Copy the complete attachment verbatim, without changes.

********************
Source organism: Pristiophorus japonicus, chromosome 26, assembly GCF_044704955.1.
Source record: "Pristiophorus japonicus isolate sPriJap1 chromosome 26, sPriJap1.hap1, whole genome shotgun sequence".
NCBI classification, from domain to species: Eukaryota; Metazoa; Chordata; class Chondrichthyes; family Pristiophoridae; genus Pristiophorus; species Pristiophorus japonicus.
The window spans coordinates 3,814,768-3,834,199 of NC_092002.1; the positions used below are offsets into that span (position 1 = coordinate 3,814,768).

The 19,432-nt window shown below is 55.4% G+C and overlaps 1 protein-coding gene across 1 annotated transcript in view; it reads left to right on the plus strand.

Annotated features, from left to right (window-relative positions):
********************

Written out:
Source organism: Pristiophorus japonicus, chromosome 26, assembly GCF_044704955.1.
Source record: "Pristiophorus japonicus isolate sPriJap1 chromosome 26, sPriJap1.hap1, whole genome shotgun sequence".
NCBI classification, from domain to species: Eukaryota; Metazoa; Chordata; class Chondrichthyes; family Pristiophoridae; genus Pristiophorus; species Pristiophorus japonicus.
The window spans coordinates 3,814,768-3,834,199 of NC_092002.1; the positions used below are offsets into that span (position 1 = coordinate 3,814,768).

The 19,432-nt window shown below is 55.4% G+C and overlaps 1 protein-coding gene across 1 annotated transcript in view; it reads left to right on the plus strand.

Annotated features, from left to right (window-relative positions):